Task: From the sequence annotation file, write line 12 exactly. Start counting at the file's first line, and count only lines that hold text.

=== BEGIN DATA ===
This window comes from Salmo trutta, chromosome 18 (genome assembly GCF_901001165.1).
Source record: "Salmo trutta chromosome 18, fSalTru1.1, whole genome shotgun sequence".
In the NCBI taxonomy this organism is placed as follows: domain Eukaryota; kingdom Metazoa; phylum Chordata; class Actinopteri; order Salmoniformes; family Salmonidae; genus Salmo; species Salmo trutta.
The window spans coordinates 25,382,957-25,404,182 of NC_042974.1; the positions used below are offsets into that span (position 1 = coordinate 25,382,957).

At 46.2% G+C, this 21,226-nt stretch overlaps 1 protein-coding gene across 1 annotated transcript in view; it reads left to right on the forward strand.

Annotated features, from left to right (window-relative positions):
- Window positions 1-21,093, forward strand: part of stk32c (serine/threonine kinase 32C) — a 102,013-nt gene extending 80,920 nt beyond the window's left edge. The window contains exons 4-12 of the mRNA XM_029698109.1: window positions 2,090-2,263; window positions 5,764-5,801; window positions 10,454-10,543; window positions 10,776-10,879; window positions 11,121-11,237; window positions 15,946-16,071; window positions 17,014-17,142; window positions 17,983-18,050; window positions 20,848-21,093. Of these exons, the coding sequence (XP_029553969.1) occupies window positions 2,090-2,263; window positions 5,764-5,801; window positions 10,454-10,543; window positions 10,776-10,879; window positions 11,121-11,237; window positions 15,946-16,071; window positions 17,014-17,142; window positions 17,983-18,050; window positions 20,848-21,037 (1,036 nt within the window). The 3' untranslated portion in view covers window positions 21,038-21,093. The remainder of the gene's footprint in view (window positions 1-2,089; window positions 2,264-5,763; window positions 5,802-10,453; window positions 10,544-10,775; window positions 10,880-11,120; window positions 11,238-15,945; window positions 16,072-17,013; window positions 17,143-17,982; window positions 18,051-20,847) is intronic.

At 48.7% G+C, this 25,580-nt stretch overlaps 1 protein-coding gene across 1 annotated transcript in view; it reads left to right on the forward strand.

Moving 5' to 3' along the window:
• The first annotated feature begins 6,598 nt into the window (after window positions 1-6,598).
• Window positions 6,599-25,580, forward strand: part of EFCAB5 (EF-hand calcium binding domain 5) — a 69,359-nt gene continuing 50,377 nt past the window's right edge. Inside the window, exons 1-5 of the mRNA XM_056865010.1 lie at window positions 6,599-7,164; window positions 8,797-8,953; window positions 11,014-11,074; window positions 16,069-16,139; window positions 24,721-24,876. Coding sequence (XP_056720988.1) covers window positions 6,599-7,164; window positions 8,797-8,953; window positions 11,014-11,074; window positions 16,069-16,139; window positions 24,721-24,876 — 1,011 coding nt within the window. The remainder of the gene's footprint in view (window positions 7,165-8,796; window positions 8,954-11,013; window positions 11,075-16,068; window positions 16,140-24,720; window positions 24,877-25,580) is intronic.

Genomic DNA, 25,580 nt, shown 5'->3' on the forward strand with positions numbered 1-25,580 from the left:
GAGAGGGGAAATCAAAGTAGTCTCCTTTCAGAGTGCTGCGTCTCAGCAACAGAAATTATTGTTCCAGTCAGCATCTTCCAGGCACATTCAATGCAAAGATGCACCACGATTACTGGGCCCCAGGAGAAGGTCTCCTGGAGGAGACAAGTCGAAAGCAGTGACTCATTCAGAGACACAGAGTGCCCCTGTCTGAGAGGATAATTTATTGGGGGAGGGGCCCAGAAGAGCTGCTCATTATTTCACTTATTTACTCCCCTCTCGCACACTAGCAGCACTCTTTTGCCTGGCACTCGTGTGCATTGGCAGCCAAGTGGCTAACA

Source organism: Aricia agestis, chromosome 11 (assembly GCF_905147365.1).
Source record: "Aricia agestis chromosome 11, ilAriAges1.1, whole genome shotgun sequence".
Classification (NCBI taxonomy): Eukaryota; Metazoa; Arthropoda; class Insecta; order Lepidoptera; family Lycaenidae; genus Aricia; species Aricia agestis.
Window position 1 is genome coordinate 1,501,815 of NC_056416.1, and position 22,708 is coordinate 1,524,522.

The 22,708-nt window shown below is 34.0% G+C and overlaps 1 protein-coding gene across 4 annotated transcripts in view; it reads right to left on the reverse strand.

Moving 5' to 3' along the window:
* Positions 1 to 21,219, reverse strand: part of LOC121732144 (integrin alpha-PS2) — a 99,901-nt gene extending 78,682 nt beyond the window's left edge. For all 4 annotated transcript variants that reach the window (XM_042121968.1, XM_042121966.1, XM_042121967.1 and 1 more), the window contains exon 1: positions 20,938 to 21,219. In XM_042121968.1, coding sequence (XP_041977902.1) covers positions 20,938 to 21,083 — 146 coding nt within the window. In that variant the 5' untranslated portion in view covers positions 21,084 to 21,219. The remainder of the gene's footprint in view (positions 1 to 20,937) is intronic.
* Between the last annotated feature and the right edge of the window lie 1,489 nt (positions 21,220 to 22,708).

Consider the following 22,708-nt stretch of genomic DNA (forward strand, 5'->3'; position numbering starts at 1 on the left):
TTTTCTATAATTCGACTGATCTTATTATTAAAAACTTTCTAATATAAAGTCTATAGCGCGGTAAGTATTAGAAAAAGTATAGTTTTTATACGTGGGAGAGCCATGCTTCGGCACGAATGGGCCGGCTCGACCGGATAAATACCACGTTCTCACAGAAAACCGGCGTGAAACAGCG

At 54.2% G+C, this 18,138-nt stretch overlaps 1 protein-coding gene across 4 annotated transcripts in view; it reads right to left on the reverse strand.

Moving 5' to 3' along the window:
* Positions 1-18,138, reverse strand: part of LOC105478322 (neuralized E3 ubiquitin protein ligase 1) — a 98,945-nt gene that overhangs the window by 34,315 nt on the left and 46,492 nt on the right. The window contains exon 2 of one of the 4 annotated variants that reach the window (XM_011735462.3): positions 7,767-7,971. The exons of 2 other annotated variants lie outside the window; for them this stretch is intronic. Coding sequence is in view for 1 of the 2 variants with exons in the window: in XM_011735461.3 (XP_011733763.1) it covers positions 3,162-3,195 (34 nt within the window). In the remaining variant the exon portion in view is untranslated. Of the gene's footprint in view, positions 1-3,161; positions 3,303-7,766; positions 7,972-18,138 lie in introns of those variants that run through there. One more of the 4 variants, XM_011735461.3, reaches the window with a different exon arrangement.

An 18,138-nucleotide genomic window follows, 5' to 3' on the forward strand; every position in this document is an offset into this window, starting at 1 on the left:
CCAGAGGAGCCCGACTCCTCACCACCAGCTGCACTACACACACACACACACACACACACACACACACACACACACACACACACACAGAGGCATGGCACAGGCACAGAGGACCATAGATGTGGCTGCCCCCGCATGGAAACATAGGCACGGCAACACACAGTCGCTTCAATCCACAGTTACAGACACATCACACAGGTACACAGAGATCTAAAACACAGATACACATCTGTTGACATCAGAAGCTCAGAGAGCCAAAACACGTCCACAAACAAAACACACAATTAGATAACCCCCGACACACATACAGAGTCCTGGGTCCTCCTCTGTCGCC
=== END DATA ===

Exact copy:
Genomic DNA, 25,580 nt, shown 5'->3' on the forward strand with positions numbered 1-25,580 from the left: